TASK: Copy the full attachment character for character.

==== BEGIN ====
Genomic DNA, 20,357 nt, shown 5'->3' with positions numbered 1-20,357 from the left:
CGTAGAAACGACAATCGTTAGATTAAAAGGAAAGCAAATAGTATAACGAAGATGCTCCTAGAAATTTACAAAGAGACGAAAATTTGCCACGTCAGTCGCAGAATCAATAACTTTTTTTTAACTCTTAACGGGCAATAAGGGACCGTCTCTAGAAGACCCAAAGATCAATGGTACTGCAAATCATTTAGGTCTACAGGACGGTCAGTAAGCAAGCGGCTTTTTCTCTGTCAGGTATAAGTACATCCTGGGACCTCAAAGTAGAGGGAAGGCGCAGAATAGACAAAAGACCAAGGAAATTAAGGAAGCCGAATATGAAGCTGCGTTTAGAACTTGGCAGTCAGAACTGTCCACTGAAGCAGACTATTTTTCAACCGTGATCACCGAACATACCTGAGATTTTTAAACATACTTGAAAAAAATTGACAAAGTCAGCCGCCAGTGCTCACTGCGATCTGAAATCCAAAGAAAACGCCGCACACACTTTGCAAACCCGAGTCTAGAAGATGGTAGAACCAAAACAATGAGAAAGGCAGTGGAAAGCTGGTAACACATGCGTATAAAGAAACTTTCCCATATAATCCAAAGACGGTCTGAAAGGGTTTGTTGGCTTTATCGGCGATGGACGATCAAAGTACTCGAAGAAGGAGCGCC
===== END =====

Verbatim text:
Genomic DNA, 20,357 nt, shown 5'->3' with positions numbered 1-20,357 from the left:
CGTAGAAACGACAATCGTTAGATTAAAAGGAAAGCAAATAGTATAACGAAGATGCTCCTAGAAATTTACAAAGAGACGAAAATTTGCCACGTCAGTCGCAGAATCAATAACTTTTTTTTAACTCTTAACGGGCAATAAGGGACCGTCTCTAGAAGACCCAAAGATCAATGGTACTGCAAATCATTTAGGTCTACAGGACGGTCAGTAAGCAAGCGGCTTTTTCTCTGTCAGGTATAAGTACATCCTGGGACCTCAAAGTAGAGGGAAGGCGCAGAATAGACAAAAGACCAAGGAAATTAAGGAAGCCGAATATGAAGCTGCGTTTAGAACTTGGCAGTCAGAACTGTCCACTGAAGCAGACTATTTTTCAACCGTGATCACCGAACATACCTGAGATTTTTAAACATACTTGAAAAAAATTGACAAAGTCAGCCGCCAGTGCTCACTGCGATCTGAAATCCAAAGAAAACGCCGCACACACTTTGCAAACCCGAGTCTAGAAGATGGTAGAACCAAAACAATGAGAAAGGCAGTGGAAAGCTGGTAACACATGCGTATAAAGAAACTTTCCCATATAATCCAAAGACGGTCTGAAAGGGTTTGTTGGCTTTATCGGCGATGGACGATCAAAGTACTCGAAGAAGGAGCGCC